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Personality Traits May Alter Risk of Diabetes

New research suggests positive personality traits may help to reduce the risk of developing type 2 diabetes among women. Risk factors for diabetes have traditionally included family history, race/ethnicity, obesity and physical inactivity.

Emerging evidence supports the fact that depression and cynicism also are associated with an increased risk of diabetes. In addition, high levels of hostility have been associated with high fasting glucose levels, insulin resistance, and prevalent diabetes.

Few studies, however, have investigated the association of potentially protective personality characteristics with diabetes risk. The new study, based on data from the Women’s Health Initiative (WHI) survey, examined whether personality traits, including optimism, negativity, and hostility, were associated with the risk of developing type 2 diabetes in postmenopausal women.

The study also explored whether the association could be mediated by behavioral pathways, such as diet, physical activity, smoking, or high alcohol consumption.

The research is timely as diabetes is a serious public health concern with more than 30 million Americans, or 9.4 percent of the U.S. population currently diagnosed with the disease. The prevalence of diabetes increases with age, with a 25.2 percent of people 65 and older diagnosed with DM. Type 2 diabetes is the most common type, accounting for 90 to 95 percent of all diagnosed cases in adults.

The study, which appears online today in the journal Menopause, followed 139,924 postmenopausal women from the WHI who were without diabetes at baseline. During 14 years of follow-up, 19,240 cases of type 2 diabetes were identified.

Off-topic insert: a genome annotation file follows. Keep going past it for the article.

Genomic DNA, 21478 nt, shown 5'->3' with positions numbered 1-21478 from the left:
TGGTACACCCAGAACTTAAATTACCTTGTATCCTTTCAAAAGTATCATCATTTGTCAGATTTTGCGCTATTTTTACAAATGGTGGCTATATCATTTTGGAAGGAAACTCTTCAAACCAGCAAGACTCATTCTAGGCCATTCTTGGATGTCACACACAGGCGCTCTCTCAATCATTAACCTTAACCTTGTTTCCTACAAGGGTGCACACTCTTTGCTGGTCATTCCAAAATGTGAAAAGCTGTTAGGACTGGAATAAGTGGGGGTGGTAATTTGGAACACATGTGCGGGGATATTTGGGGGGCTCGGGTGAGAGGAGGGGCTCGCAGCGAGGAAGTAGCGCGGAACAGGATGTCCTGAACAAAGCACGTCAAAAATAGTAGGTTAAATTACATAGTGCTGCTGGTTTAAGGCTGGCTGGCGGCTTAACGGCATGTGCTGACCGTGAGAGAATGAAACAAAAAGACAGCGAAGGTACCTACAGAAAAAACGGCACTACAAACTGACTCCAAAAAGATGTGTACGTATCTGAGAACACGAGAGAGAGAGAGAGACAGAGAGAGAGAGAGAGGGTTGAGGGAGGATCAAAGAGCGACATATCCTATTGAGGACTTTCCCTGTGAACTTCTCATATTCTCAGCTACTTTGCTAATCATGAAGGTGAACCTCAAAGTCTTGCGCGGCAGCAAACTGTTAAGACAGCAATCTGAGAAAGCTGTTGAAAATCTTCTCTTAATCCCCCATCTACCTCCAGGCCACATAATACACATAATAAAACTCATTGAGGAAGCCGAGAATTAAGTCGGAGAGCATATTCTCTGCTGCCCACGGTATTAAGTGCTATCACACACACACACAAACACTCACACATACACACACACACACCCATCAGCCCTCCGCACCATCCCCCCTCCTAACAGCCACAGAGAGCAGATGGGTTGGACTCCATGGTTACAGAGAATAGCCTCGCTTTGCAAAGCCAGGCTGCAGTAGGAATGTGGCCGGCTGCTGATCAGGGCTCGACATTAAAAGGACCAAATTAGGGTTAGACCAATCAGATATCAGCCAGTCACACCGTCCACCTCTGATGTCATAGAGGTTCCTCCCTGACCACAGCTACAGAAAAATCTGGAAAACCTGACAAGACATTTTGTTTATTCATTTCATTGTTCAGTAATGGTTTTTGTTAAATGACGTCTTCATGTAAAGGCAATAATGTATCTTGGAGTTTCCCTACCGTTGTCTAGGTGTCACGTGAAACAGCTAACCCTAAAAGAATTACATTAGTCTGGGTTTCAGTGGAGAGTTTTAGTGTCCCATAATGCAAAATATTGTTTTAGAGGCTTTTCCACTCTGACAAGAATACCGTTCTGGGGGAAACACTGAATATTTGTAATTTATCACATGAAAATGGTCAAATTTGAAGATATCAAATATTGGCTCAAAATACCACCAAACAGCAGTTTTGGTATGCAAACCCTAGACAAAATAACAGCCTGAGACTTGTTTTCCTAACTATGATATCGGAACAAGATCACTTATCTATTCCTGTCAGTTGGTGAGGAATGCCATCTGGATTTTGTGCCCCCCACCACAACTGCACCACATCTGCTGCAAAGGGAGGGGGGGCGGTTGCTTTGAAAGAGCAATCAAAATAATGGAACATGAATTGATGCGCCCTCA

Researchers compared women in the lowest quartile of optimism (least optimistic) to women in the highest quartile (most optimistic). They discovered the more optimistic women had a 12 percent lower risk of incident diabetes.

Investigators also compared women in the lowest quartile for negative emotional expressiveness or hostility, with women in the highest quartile and discovered more hostile women had a higher risk of diabetes. The association of hostility with the risk of diabetes was stronger in women who were not obese compared with women who were.

As a result of these outcomes, the study concluded that low optimism, high negativity, and hostility were associated with increased risk of incident diabetes in postmenopausal women, independent of major health behaviors and depressive symptoms.

“Personality traits remain stable across one’s lifetime; therefore, women at higher risk for diabetes who have low optimism, high negativity, and hostility could have prevention strategies tailored to their personality types,” said Dr. JoAnn Pinkerton, NAMS executive director.

“In addition to using personality traits to help us identify women at higher risk for developing diabetes, more individualized education and treatment strategies also should be used.”

Source: The North America Menopause Society (NAMS)

Personality Traits May Alter Risk of Diabetes

Rick Nauert PhD

Rick Nauert, PhDDr. Rick Nauert has over 25 years experience in clinical, administrative and academic healthcare. He is currently an associate professor for Rocky Mountain University of Health Professionals doctoral program in health promotion and wellness. Dr. Nauert began his career as a clinical physical therapist and served as a regional manager for a publicly traded multidisciplinary rehabilitation agency for 12 years. He has masters degrees in health-fitness management and healthcare administration and a doctoral degree from The University of Texas at Austin focused on health care informatics, health administration, health education and health policy. His research efforts included the area of telehealth with a specialty in disease management.

APA Reference
Nauert PhD, R. (2019). Personality Traits May Alter Risk of Diabetes. Psych Central. Retrieved on December 5, 2020, from
Scientifically Reviewed
Last updated: 27 Jan 2019 (Originally: 27 Jan 2019)
Last reviewed: By a member of our scientific advisory board on 27 Jan 2019
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